Article from the bbc website
The Relative Advantages of Learning My Language
I was never particularly kind to my grandfather. He was my mother’s father, and he lived with us when I was a teenager. I remember him coming into the lounge room one night, and when he went to sit down, I said to my brother, ‘I hope he doesn’t sit down.’ I didn’t think my grandfather understood much English, but he understood enough, and as I watched, he straightened up again, and without a word, returned to his room. I was twelve years old. My grandfather wrote poetry on great rolls of thin white paper with a paintbrush. He offered to read and explain his poems to me several times over the years, but I only let him do it once. I’d let my Chinese go by then, which made listening to him too much of an effort. Though I was raised speaking Chinese, it wasn’t long before I lost my language skills. I spoke English all day at school, listened to English all night on TV. I didn’t see the point of speaking Chinese. We lived in Australia. Monday to Friday, Grandad went to the city, dressed in a suit with a waistcoat, a hat, and carrying his walking stick. He would take the bus to the station, the train to the city, the tram to Little Bourke Street. On Mondays, he’d be sitting at a large round table at Dragon Boat Restaurant with other old Chinese men. Tuesdays to Fridays, he was at a small square table by himself with a pot of tea and the Chinese newspaper. I watched him leave in the morning and come back in the afternoon, as punctual and as purposeful as any school kid or office worker, for years.
One afternoon, he didn’t come home until well after dark. We assumed he’d got off the bus at the wrong stop or had turned into the wrong
street at some point, forcing him to wander around for a bit before finding his way home. A month after that, he tried to let himself into a stranger’s house. It looked just like our house. The yellow rose bush, the painted timber mailbox, even the Ford Falcon parked out the front were the same. But it was the home of a gentle Pakistani couple who let him use the phone to call us. Two months after that, he fell and hit his head on some-thing. When he didn’t come home, Mum and I drove around looking for him. We finally found him stumbling along in the dark, two kilometres from the house. There was a trickle of blood down the side of his face. From that day forward, Grandad was only allowed to go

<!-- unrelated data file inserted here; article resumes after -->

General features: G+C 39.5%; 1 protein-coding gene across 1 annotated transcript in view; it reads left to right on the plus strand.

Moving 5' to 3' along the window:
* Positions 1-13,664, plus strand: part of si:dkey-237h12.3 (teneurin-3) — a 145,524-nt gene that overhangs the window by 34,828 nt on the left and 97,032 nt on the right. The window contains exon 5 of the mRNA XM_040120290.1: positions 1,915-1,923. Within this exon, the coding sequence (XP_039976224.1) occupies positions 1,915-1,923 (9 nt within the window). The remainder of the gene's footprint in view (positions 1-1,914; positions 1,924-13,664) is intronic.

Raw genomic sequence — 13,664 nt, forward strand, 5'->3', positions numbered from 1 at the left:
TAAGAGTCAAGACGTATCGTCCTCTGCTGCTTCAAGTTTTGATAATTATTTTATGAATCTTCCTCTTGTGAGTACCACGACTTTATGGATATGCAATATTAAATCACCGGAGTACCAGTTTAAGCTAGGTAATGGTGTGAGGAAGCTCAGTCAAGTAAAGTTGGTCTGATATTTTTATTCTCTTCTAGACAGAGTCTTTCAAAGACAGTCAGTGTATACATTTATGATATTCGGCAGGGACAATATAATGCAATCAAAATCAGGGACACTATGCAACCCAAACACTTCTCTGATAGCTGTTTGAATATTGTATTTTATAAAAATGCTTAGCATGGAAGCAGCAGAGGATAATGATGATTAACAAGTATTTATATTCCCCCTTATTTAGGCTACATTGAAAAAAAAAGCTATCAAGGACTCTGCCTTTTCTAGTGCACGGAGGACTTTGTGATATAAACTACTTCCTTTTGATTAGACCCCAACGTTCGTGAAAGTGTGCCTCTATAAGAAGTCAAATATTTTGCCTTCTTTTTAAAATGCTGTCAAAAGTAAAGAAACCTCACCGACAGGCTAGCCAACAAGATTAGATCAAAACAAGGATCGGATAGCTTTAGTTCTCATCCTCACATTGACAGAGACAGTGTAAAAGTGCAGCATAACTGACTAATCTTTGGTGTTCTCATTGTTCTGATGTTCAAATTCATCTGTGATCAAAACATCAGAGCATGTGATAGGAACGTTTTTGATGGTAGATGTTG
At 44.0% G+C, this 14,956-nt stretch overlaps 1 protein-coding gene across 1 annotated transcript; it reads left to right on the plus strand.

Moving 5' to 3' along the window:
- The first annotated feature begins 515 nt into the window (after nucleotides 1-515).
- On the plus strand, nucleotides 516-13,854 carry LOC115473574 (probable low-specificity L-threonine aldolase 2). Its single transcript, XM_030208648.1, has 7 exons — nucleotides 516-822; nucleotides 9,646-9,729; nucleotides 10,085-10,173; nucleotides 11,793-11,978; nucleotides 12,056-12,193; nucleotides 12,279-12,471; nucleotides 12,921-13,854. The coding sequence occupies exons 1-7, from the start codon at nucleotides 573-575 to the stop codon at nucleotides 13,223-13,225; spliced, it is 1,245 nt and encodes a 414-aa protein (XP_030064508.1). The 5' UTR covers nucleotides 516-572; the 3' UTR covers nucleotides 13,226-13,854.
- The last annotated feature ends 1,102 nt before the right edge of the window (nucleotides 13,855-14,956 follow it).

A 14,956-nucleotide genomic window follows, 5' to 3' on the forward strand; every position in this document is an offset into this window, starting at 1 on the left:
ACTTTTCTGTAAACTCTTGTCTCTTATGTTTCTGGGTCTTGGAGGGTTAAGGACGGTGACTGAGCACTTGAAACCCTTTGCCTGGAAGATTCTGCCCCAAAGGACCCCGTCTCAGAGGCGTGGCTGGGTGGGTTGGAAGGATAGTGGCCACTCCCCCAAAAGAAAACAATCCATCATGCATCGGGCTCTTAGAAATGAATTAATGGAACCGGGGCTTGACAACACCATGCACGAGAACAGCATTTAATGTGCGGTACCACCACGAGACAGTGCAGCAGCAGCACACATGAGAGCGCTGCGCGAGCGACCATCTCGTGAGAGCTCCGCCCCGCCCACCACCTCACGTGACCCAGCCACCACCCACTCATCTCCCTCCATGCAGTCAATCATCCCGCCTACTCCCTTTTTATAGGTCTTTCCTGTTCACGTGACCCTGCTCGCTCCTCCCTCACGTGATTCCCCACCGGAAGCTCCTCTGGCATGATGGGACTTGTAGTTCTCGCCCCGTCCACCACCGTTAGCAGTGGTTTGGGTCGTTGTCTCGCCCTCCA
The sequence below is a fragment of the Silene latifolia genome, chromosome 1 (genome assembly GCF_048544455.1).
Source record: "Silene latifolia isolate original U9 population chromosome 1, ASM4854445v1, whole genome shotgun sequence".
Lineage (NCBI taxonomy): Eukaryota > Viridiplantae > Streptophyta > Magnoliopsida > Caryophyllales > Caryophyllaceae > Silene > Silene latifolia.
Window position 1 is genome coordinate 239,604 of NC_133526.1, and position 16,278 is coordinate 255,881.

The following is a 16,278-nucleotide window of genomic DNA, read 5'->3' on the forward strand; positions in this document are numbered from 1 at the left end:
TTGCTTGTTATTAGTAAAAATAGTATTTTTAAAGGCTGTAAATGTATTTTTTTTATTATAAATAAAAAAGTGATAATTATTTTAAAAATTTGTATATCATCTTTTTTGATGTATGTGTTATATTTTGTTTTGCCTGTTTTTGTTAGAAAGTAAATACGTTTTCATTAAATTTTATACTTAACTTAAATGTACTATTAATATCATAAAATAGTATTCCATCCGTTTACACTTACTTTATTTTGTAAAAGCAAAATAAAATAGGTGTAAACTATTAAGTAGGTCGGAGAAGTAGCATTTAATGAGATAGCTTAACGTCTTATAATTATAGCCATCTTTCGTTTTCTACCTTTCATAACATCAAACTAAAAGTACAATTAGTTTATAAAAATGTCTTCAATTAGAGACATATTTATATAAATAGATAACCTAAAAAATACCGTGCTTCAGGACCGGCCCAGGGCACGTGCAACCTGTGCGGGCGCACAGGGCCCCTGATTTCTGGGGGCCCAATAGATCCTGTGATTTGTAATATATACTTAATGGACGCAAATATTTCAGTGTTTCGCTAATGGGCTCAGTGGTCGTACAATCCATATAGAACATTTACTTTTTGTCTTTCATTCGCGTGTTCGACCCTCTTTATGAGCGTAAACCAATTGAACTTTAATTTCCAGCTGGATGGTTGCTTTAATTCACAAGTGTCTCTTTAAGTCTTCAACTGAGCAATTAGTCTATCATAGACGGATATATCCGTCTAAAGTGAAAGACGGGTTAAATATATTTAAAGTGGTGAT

to the city if someone accompanied him. Once or twice during the school holidays that task fell to me. After rinsing out his milk glass, Grandad would pick up his walking stick and head out into the street. I’d folfollow, a few steps behind. He wasn’t aware of me. He wasn’t aware of the milk on his lip, the upside-down watch on his wrist, the scrape of branches against his coat. He had a blank, goofy, content expression on his face, and turned instinctively into platform five when he was at the train station and into Dragon Boat Restaurant when he was on Little Bourke Street. When he was about to board the wrong tram or turn round the wrong corner, I’d step forward to take him by the elbow and steer him back on course. He’d smile innocently and seem glad to see me. ‘Hello there, Amy. Finished school already?’ Then he’d look away and forget I was ever there. He’d been diagnosed with a brain tumour and, three months later, he died. At the funeral, my sadness was overshadowed by a sense of regret. I’d denied my grandfather the commonest of kindnesses. I was sixteen years old. I am now twenty-six. A few weeks ago, during a family dinner at a Chinese restaurant, the waiter complimented my mum on the fact that I was speaking to her in Chinese. The waiter told Mum with a sigh that his own kids could barely string a sentence together in Chinese. Mum told the waiter I had stopped speaking Chinese a few years into primary school, but that I had suddenly started up again in my late teens.